Summary:  The USS Cheyenne, the last Los Angeles-class submarine, pulls into port in Pearl Harbor, Hawaii following a deployment. 
 Source:  http://www.navy.mil/view_single.asp?id=7025 
 Date:  24 April 2003 
 Subject(s):  S6G | USS Cheyenne (SSN-773) | Naval Reactors 
 Type:  Image 
 Format:  JPEG 
 Similar items:  Find
5Title:  NASA/Navy Benchmarking Exchange (NNBE): Naval Reactors safety assurance Add
 Summary:  As noted in the Executive Summary, "the NASA/Navy Benchmarking Exchange (NNBE) was undertaken to identify practices and procedures and to share lessons learned in the Navy's submarine and NASA's human space flight programs" (iv). NASA benchmarked Naval Reactors because of its "high reliability...provid[ing] the most meaningful comparison to NASA's human-rated space flight program" (4). A number of principles developed by the program's first director, Hyman G. Rickover, are analyzed, including the importance of a flat organizational structure that supports informed dissent; responsibility through ownership of a job, longevity, and technical expertise; and, the need for embedding safety principles in all aspects of a program's work. 
 Source:  http://www.worldcat.org/title/nasanavy-benchmarking-exchange-nnbe-volume-ii-progress-report-naval-nuclear-submarine-safety-assurance/oclc/52891042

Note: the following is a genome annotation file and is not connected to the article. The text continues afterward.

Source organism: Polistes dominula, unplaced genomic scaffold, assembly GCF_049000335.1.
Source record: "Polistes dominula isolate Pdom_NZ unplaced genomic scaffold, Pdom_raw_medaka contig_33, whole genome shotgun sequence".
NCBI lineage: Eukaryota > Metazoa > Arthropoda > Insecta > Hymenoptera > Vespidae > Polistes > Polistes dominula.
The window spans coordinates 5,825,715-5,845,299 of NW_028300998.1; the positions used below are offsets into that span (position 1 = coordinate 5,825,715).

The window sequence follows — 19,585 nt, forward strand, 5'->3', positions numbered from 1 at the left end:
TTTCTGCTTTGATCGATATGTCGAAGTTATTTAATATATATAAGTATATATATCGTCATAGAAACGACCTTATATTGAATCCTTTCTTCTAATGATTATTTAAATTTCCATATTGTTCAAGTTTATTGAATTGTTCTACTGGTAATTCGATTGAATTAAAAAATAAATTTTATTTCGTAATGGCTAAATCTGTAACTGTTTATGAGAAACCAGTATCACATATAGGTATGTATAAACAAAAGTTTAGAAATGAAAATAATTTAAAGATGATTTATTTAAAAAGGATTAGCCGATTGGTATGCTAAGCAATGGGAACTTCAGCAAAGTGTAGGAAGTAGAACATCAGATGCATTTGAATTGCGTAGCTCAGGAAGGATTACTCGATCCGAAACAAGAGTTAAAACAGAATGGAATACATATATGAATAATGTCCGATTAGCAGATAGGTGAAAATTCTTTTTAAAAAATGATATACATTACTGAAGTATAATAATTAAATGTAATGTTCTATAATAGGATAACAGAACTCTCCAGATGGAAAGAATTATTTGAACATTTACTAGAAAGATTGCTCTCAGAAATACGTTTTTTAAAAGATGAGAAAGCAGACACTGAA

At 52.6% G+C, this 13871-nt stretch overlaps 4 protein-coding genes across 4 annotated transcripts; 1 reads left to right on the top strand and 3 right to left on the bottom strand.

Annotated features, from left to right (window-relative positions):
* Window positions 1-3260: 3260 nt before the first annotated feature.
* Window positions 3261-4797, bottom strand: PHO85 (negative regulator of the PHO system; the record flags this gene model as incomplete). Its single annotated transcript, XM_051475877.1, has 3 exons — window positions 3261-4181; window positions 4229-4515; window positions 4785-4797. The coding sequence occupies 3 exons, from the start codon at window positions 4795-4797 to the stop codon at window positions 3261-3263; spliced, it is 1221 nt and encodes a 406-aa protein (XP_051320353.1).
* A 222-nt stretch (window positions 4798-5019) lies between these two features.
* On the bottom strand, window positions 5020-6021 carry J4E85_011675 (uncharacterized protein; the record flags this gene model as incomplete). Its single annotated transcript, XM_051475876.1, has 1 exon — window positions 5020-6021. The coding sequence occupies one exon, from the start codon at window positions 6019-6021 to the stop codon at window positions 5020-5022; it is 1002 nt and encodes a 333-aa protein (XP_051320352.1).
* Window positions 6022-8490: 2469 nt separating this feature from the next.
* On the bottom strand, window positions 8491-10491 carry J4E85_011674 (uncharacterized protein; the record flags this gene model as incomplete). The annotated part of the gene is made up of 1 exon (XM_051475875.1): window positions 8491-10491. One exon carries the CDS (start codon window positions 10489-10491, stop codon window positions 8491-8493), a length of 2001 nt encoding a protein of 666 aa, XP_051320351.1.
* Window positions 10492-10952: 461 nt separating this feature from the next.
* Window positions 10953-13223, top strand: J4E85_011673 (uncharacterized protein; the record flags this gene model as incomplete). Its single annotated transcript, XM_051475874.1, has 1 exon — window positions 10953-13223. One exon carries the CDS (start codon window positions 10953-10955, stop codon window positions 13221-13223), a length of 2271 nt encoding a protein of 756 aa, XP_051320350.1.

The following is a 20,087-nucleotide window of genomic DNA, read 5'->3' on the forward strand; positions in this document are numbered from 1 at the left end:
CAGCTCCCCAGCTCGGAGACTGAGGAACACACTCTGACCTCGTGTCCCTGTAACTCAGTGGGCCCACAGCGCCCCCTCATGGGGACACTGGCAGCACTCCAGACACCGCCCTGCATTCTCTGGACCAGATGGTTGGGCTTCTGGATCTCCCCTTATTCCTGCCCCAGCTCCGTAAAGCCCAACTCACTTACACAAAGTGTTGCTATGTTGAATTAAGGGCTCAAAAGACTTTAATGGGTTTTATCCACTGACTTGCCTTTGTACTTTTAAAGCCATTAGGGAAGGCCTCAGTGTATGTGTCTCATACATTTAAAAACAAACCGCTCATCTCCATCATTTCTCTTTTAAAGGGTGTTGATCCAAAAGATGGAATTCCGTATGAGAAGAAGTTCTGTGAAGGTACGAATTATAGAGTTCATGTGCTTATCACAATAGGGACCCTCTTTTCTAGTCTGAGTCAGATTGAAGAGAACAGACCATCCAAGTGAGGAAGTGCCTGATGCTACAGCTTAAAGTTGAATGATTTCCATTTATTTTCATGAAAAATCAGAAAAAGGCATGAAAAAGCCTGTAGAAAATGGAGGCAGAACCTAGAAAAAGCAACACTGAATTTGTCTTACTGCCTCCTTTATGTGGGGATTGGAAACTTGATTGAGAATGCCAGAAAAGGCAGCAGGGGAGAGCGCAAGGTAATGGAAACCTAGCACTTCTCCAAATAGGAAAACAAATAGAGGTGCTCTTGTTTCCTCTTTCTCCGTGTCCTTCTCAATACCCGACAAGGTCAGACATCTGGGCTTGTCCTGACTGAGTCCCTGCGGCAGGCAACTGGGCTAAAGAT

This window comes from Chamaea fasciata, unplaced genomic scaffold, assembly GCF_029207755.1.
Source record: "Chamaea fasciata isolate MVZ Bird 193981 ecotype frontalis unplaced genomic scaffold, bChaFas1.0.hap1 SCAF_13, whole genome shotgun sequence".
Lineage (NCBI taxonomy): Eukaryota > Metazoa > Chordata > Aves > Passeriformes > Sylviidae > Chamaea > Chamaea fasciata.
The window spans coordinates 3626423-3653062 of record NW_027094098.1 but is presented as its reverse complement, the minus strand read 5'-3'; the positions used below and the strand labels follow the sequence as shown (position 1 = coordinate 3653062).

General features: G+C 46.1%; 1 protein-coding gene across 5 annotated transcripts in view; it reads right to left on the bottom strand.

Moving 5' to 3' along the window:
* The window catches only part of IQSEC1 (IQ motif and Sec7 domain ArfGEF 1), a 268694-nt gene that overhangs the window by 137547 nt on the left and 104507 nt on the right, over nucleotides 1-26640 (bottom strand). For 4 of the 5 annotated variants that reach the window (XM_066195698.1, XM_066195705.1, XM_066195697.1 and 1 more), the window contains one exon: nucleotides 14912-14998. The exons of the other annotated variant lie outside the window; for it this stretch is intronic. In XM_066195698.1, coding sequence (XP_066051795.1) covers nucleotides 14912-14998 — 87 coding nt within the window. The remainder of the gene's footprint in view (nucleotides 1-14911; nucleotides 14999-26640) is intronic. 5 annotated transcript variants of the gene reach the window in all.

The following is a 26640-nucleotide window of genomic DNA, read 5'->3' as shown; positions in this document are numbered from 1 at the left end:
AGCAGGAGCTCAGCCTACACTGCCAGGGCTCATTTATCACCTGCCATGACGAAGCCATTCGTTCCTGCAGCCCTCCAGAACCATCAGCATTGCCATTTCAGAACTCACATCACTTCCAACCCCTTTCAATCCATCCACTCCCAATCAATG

Date:  15 July 2003 
 Subject(s):  Reactor safety | Naval Reactors 
 Type:  Text 
 Format:  PDF 
 Similar items:  Find
6Title:  Statement of Admiral F.L. "Skip" Bowman, US Navy, Director, Naval Nuclear Propulsion Program, before the House Committee on Science Add
 Summary:  A written statement submitted by Admiral Skip Bowman (Director, Naval Nuclear Propulsion) to the House of Representatives following the loss of the Space Shuttle Columbia in 2003. Bowman testified on the program's "culture of safety" and the fact that safety is "mainstreamed" throughout the Naval Reactors program, from its research laboratories to contractor relationships, and to its operators in the fleet. He described the organizational structure of NR and its relatively small size (380 civilian and military employees in 2003), given the scope and complexity of the projects that it manages. Admiral Bowman also describes the importance of training in the program and his direct oversight role in this area. Bowman's statement followed work between NASA and Naval Reactors, a benchmarking exchange effort that identified practices in the Naval Reactors and submarine programs that would be potentially applicable to human space flight.